Here came the anxiety. When he was two weeks old, I decided not to breastfeed anymore because it was too much for me to handle at the time. All the anxiety was brewing once again but differently this time. I would imagine him in his crib crying and wondered if I should just let him cry forever, but [then] I would run to his side immediately. Then I imagined throwing him against the wall and watching him fall very slowly. I never did that but thought about it a lot. I was so irritable and ticked off by the slightest thing. Anything my husband said to me, I was so explosive. I didn’t see what was happening, how could I? I was sick and spiraling out of control again and wasn’t in my right mind to see the changes happening to me. My husband finally called his mother to do an intervention since I would not listen to a word he was saying. She called and talked as I sobbed uncontrollably again. By the end of the conversation, I agreed to call my OBGYN and get help. I called my OBGYN and told him what I was feeling. He prescribed me Zoloft again. [He] told me that later on in life I would be crying that my kids were leaving the nest. I never told anyone including my husband about the thoughts I was having. I was ashamed and embarrassed that this was happening to me. I tucked it away in my brain to never think of it again. That’s what I do best and waited for the medication to kick in again. I had the hardest time getting used to having two children.
When the medication finally kicked in, I could see clearly once again and began to bond with my baby months later. I again, went through all the motions of being a mother hoping one day I would finally feel it and I did.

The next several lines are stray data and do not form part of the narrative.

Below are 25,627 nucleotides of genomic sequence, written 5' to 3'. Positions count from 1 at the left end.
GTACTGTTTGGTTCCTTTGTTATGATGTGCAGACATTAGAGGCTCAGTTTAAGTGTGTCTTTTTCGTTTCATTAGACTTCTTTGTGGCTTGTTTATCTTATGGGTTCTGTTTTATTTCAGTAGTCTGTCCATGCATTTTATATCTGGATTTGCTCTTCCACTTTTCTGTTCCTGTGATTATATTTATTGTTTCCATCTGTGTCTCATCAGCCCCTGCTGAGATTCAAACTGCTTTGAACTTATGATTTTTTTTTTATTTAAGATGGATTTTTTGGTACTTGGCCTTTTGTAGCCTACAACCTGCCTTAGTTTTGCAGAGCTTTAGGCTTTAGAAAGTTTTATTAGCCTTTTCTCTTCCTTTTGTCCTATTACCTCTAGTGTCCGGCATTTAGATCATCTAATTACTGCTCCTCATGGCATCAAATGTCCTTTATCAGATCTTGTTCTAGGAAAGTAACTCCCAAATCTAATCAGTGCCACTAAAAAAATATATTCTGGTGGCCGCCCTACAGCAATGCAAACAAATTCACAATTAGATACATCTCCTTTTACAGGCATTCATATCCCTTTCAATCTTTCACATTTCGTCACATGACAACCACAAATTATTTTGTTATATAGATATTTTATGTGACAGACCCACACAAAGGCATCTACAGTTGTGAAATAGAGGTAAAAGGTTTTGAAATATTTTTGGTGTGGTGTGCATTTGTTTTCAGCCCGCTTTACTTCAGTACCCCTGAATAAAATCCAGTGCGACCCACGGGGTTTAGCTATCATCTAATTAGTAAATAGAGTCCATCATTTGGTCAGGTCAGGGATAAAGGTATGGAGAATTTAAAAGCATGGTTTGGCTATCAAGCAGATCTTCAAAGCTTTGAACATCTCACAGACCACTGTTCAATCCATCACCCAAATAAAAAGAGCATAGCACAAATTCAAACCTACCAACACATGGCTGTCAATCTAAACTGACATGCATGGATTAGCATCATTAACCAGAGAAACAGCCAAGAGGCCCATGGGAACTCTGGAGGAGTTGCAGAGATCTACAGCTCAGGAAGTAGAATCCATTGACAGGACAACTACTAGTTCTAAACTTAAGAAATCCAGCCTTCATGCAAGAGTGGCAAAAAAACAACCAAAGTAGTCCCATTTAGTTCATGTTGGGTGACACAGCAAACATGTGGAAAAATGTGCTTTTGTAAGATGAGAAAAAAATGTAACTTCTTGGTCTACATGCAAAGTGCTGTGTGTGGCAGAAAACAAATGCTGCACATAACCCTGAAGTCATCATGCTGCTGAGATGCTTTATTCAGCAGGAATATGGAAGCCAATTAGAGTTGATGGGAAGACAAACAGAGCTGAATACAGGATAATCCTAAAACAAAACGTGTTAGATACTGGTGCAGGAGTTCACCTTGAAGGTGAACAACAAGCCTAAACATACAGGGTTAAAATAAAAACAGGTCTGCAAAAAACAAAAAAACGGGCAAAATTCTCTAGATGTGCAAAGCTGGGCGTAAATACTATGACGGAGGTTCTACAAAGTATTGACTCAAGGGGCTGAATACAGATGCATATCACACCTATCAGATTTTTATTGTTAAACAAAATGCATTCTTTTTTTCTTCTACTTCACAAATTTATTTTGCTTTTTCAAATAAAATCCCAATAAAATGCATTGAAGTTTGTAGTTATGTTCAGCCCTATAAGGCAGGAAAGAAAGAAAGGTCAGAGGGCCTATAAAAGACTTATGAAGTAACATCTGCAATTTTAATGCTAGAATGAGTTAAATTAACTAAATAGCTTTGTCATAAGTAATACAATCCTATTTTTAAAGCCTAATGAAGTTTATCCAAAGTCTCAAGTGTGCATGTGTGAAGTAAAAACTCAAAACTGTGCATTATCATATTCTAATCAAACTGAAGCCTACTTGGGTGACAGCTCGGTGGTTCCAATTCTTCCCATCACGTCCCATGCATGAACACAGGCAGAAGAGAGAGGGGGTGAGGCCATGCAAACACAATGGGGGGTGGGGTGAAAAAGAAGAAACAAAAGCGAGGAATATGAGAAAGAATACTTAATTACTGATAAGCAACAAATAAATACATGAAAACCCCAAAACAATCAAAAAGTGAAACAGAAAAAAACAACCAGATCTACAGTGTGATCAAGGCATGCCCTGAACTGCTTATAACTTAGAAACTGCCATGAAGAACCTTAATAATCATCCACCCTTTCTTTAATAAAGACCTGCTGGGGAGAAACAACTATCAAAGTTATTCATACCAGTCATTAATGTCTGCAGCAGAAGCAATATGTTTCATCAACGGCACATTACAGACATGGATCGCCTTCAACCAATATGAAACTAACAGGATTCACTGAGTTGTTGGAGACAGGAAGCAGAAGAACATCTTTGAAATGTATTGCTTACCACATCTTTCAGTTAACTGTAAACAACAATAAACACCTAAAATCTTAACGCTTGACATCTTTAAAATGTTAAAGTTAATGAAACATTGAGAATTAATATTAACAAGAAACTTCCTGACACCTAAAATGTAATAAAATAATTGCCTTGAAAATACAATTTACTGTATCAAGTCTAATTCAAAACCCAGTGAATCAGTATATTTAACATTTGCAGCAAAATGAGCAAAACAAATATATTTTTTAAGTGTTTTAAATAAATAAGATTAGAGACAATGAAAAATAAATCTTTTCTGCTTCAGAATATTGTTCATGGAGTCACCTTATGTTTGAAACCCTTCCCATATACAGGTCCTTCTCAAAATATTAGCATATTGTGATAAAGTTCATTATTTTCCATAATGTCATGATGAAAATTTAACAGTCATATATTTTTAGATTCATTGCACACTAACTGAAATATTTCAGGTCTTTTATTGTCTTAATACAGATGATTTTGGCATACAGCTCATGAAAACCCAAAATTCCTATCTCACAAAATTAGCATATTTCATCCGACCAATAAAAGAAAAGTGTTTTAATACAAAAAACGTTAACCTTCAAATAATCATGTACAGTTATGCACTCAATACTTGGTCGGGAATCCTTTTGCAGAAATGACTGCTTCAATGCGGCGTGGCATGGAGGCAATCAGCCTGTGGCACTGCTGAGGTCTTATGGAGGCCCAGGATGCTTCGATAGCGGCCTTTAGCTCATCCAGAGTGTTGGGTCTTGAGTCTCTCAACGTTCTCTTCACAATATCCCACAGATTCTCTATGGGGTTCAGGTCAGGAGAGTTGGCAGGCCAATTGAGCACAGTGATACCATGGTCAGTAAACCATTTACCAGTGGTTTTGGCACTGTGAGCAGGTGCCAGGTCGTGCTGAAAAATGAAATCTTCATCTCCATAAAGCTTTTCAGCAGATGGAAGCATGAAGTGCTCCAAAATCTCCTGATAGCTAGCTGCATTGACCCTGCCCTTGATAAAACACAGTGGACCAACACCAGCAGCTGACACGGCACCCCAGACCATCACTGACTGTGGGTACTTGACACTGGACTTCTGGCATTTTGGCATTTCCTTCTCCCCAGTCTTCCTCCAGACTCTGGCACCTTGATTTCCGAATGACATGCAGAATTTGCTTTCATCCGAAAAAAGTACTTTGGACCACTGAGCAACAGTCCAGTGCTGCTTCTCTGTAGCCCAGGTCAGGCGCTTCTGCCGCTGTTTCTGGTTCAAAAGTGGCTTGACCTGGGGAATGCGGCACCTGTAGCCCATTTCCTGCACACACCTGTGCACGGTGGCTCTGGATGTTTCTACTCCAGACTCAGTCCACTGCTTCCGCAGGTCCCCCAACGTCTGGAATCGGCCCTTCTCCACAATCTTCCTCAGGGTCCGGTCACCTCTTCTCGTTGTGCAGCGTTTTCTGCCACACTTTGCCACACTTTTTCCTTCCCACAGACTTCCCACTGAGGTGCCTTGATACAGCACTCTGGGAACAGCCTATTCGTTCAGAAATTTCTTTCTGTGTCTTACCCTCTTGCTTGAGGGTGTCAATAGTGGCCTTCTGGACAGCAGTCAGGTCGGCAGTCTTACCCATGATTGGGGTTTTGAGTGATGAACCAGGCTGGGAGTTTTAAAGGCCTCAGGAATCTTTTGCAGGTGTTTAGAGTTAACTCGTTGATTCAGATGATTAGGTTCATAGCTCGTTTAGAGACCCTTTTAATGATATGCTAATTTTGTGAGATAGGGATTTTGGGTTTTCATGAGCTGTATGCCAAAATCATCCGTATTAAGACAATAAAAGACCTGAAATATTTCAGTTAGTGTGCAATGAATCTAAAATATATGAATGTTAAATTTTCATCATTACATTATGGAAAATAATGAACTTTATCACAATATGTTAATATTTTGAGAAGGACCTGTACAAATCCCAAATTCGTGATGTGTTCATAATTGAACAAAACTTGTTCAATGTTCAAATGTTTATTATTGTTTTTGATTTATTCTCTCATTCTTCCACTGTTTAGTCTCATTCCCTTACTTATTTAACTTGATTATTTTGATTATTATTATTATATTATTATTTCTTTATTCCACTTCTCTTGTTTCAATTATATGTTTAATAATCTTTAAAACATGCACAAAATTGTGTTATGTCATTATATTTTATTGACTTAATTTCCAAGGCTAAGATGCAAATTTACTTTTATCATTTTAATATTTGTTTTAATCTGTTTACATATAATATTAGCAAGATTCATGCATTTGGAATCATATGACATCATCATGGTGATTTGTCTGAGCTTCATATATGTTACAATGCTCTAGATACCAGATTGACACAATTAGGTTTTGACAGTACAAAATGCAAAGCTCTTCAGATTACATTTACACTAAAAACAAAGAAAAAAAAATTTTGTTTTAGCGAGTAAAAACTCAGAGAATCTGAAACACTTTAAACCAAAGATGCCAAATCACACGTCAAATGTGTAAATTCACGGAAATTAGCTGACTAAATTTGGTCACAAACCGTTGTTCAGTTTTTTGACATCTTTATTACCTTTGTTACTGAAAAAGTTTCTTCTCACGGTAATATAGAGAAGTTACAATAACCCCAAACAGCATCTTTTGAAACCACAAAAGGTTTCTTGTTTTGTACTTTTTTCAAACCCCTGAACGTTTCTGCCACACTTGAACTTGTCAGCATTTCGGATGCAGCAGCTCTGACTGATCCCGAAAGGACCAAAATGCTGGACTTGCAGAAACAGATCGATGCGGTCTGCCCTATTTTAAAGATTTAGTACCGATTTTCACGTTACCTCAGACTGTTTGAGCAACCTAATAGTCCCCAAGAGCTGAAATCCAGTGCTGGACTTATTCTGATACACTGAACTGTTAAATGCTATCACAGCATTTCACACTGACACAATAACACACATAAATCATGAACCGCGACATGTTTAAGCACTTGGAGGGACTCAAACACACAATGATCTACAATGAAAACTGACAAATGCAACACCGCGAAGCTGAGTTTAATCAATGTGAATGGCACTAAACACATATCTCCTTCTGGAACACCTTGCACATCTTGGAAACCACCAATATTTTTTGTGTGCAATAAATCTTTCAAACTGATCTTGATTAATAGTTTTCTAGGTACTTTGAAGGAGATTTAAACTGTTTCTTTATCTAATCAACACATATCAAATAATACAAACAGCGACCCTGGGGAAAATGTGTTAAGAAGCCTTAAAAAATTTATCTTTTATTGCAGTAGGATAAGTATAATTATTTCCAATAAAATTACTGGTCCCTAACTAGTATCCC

About a year and a half later, you know what happened. I was pregnant again! Boy was I fertile! When I was six months pregnant, I started therapy and decided in a very safe space to tell my husband about what I had thought and felt after our second child was born. He was shocked but completely supportive and wanted to know what we could do together to conquer this. My therapist was brutally honest with me and said that this time I would be worse. So we began to train for this next birth experience like it was a marathon. I decided to start taking Zoloft in the third trimester, so that it would already be in my system and when the baby was born we could tweak the dose and everything would be fine. The therapist trained my husband on how to talk and ask me questions in a way that would not set me off. I agreed to always answer and not get upset since I knew what he was doing. I was not induce this time, it all came naturally which was a completely different experience for me. My water broke at 37 weeks and I ended up having an emergency C-section. That wasn’t in my birth plan or in my plan at all. WTF? When the nurse finally brought me my beautiful baby boy in the middle of the night, I was beaming. This is what it felt like to see my baby for the first time. It was the most amazing feeling ever. We bonded instantly. I finally had a normal birth experience, and I was over the moon with excitement. Everything was going as it should, even breast feeding! I took four months off to enjoy my time with him. My husband was on it and my emotions were normal… until they weren’t.